• clearly defining what client information is to be shared between/among the supervisor and supervisee(s), and documenting both parties’ expectations with regard to informing clients about the supervision relationship;
  • meeting regularly and documenting discussions between supervisor and supervisee(s), e.g. focus of the discussion, particular issues addressed, etc.;
  • supporting the progress of the supervisee(s);
  • undertaking supervisory responsibilities only when the member has the necessary knowledge, skill and judgment, i.e. competence, to provide the services to be supervised.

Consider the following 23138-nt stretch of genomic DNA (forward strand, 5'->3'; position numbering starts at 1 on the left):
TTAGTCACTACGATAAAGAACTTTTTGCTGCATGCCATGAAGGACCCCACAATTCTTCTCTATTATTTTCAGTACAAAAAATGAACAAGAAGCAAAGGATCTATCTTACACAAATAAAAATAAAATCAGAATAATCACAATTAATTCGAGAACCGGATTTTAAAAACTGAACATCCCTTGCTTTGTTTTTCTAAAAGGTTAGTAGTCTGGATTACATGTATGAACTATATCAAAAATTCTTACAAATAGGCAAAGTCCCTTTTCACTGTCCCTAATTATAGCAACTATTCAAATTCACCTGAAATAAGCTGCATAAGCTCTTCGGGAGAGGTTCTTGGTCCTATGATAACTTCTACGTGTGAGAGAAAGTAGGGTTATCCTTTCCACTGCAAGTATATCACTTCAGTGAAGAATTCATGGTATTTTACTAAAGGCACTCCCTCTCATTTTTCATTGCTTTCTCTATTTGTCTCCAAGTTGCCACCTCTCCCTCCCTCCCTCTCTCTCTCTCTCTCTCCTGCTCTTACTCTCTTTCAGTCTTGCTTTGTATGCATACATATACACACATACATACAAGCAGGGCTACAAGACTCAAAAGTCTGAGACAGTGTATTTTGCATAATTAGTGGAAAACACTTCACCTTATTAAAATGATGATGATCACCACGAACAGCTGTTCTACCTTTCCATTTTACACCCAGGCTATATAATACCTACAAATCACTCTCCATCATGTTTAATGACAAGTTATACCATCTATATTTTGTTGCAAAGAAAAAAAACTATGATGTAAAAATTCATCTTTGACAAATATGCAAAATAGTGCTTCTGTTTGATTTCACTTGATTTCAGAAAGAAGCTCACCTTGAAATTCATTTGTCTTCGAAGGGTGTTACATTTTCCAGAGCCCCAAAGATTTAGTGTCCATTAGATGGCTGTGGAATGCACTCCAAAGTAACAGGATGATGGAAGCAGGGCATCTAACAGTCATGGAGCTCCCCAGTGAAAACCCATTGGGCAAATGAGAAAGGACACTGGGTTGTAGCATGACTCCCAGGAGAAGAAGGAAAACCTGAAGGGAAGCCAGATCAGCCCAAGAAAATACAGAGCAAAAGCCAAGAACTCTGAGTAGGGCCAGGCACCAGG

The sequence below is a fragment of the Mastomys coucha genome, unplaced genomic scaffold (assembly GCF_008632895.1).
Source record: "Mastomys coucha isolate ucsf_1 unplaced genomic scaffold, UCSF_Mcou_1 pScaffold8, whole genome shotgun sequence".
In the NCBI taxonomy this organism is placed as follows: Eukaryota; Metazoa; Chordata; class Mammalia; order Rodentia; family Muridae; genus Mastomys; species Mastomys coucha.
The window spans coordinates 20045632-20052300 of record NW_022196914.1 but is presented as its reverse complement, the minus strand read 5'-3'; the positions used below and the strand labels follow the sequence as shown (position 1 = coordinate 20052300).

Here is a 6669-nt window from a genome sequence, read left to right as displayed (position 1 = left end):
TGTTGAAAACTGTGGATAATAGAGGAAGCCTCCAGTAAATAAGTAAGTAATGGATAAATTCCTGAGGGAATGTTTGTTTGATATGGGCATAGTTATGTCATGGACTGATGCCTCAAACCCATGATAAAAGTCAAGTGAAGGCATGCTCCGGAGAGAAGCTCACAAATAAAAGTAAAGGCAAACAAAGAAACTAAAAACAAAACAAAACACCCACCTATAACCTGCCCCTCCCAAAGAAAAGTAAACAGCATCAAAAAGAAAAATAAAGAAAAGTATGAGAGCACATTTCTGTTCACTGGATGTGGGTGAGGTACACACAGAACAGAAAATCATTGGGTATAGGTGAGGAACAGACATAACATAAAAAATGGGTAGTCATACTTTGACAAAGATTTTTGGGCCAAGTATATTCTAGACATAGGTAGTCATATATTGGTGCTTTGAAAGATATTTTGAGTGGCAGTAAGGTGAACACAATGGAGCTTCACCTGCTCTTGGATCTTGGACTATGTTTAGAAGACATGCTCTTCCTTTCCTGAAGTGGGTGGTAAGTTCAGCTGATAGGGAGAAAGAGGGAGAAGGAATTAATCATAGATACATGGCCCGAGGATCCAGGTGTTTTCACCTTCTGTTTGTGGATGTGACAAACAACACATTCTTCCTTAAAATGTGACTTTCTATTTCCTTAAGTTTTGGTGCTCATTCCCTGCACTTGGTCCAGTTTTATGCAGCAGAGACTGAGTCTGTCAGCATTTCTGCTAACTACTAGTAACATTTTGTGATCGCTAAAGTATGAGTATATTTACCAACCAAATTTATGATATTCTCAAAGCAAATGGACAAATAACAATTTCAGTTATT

See also:
Standard 4.2 Practising with Clinical Supervision
Standard 2.1 Consultation, Clinical Supervision and Referral
Registration Regulation
Professional Misconduct Regulation, provision 11

Note: College publications containing practice standards, guidelines or directives should be considered by all members in the care of their clients and in the practice of the profession. College publications are developed in consultation with the profession and describe current professional expectations. It is important to note that these College publications may be used by the College or other bodies in determining whether appropriate standards of practice and professional responsibilities have been maintained.